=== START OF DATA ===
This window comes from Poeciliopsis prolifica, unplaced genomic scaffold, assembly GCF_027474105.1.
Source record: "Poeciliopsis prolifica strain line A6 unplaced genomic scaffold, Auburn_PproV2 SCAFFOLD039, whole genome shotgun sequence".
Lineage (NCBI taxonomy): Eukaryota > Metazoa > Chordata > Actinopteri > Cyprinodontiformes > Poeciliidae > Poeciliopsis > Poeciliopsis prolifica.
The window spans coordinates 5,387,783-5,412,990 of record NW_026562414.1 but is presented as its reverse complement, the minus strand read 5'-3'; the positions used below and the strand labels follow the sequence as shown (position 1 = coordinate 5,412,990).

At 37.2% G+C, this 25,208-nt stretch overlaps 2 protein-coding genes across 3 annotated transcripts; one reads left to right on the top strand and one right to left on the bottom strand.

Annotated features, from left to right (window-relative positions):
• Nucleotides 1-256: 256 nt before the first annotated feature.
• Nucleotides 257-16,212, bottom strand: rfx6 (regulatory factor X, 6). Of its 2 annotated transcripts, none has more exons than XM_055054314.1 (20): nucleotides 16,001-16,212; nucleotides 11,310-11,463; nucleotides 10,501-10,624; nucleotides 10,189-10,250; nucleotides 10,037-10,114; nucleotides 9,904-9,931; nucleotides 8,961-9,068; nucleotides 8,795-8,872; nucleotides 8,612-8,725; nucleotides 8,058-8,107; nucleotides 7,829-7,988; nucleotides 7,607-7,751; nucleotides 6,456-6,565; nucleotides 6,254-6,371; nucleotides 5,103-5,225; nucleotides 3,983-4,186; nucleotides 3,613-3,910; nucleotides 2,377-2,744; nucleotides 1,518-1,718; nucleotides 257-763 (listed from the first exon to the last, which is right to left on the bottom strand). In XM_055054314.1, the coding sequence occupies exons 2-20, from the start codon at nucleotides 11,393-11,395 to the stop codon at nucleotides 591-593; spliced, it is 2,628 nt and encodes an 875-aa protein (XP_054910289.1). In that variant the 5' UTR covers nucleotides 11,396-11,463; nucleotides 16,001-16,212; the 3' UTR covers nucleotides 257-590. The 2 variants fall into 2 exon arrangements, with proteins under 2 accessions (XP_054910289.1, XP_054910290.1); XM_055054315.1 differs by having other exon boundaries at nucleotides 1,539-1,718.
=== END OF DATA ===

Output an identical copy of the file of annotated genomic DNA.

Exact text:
This window comes from Poeciliopsis prolifica, unplaced genomic scaffold, assembly GCF_027474105.1.
Source record: "Poeciliopsis prolifica strain line A6 unplaced genomic scaffold, Auburn_PproV2 SCAFFOLD039, whole genome shotgun sequence".
Lineage (NCBI taxonomy): Eukaryota > Metazoa > Chordata > Actinopteri > Cyprinodontiformes > Poeciliidae > Poeciliopsis > Poeciliopsis prolifica.
The window spans coordinates 5,387,783-5,412,990 of record NW_026562414.1 but is presented as its reverse complement, the minus strand read 5'-3'; the positions used below and the strand labels follow the sequence as shown (position 1 = coordinate 5,412,990).

At 37.2% G+C, this 25,208-nt stretch overlaps 2 protein-coding genes across 3 annotated transcripts; one reads left to right on the top strand and one right to left on the bottom strand.

Annotated features, from left to right (window-relative positions):
• Nucleotides 1-256: 256 nt before the first annotated feature.
• Nucleotides 257-16,212, bottom strand: rfx6 (regulatory factor X, 6). Of its 2 annotated transcripts, none has more exons than XM_055054314.1 (20): nucleotides 16,001-16,212; nucleotides 11,310-11,463; nucleotides 10,501-10,624; nucleotides 10,189-10,250; nucleotides 10,037-10,114; nucleotides 9,904-9,931; nucleotides 8,961-9,068; nucleotides 8,795-8,872; nucleotides 8,612-8,725; nucleotides 8,058-8,107; nucleotides 7,829-7,988; nucleotides 7,607-7,751; nucleotides 6,456-6,565; nucleotides 6,254-6,371; nucleotides 5,103-5,225; nucleotides 3,983-4,186; nucleotides 3,613-3,910; nucleotides 2,377-2,744; nucleotides 1,518-1,718; nucleotides 257-763 (listed from the first exon to the last, which is right to left on the bottom strand). In XM_055054314.1, the coding sequence occupies exons 2-20, from the start codon at nucleotides 11,393-11,395 to the stop codon at nucleotides 591-593; spliced, it is 2,628 nt and encodes an 875-aa protein (XP_054910289.1). In that variant the 5' UTR covers nucleotides 11,396-11,463; nucleotides 16,001-16,212; the 3' UTR covers nucleotides 257-590. The 2 variants fall into 2 exon arrangements, with proteins under 2 accessions (XP_054910289.1, XP_054910290.1); XM_055054315.1 differs by having other exon boundaries at nucleotides 1,539-1,718.